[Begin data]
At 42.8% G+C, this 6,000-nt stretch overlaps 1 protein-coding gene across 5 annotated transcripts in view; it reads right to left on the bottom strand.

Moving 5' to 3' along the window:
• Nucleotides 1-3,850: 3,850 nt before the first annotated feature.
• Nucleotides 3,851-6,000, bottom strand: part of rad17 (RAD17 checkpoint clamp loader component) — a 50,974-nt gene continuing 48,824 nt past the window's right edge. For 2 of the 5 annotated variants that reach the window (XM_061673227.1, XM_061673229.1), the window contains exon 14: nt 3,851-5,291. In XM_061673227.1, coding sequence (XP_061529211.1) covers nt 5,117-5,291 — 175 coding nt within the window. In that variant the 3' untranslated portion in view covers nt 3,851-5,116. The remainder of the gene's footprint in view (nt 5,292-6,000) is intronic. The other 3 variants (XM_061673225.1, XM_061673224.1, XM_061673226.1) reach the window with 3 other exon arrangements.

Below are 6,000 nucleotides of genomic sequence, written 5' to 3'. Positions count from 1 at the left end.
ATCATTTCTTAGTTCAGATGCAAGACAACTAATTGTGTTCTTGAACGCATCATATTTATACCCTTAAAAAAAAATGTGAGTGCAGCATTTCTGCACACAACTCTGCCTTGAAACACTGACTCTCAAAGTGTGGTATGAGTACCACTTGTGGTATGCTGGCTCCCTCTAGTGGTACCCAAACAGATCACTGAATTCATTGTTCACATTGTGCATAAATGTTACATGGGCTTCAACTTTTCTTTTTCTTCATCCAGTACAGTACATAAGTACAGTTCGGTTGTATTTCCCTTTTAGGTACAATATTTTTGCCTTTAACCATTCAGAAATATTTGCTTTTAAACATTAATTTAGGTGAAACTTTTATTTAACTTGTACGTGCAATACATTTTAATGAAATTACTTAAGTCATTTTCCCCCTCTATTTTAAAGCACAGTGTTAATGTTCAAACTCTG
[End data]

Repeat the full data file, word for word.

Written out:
At 42.8% G+C, this 6,000-nt stretch overlaps 1 protein-coding gene across 5 annotated transcripts in view; it reads right to left on the bottom strand.

Moving 5' to 3' along the window:
• Nucleotides 1-3,850: 3,850 nt before the first annotated feature.
• Nucleotides 3,851-6,000, bottom strand: part of rad17 (RAD17 checkpoint clamp loader component) — a 50,974-nt gene continuing 48,824 nt past the window's right edge. For 2 of the 5 annotated variants that reach the window (XM_061673227.1, XM_061673229.1), the window contains exon 14: nt 3,851-5,291. In XM_061673227.1, coding sequence (XP_061529211.1) covers nt 5,117-5,291 — 175 coding nt within the window. In that variant the 3' untranslated portion in view covers nt 3,851-5,116. The remainder of the gene's footprint in view (nt 5,292-6,000) is intronic. The other 3 variants (XM_061673225.1, XM_061673224.1, XM_061673226.1) reach the window with 3 other exon arrangements.

Below are 6,000 nucleotides of genomic sequence, written 5' to 3'. Positions count from 1 at the left end.
ATCATTTCTTAGTTCAGATGCAAGACAACTAATTGTGTTCTTGAACGCATCATATTTATACCCTTAAAAAAAAATGTGAGTGCAGCATTTCTGCACACAACTCTGCCTTGAAACACTGACTCTCAAAGTGTGGTATGAGTACCACTTGTGGTATGCTGGCTCCCTCTAGTGGTACCCAAACAGATCACTGAATTCATTGTTCACATTGTGCATAAATGTTACATGGGCTTCAACTTTTCTTTTTCTTCATCCAGTACAGTACATAAGTACAGTTCGGTTGTATTTCCCTTTTAGGTACAATATTTTTGCCTTTAACCATTCAGAAATATTTGCTTTTAAACATTAATTTAGGTGAAACTTTTATTTAACTTGTACGTGCAATACATTTTAATGAAATTACTTAAGTCATTTTCCCCCTCTATTTTAAAGCACAGTGTTAATGTTCAAACTCTG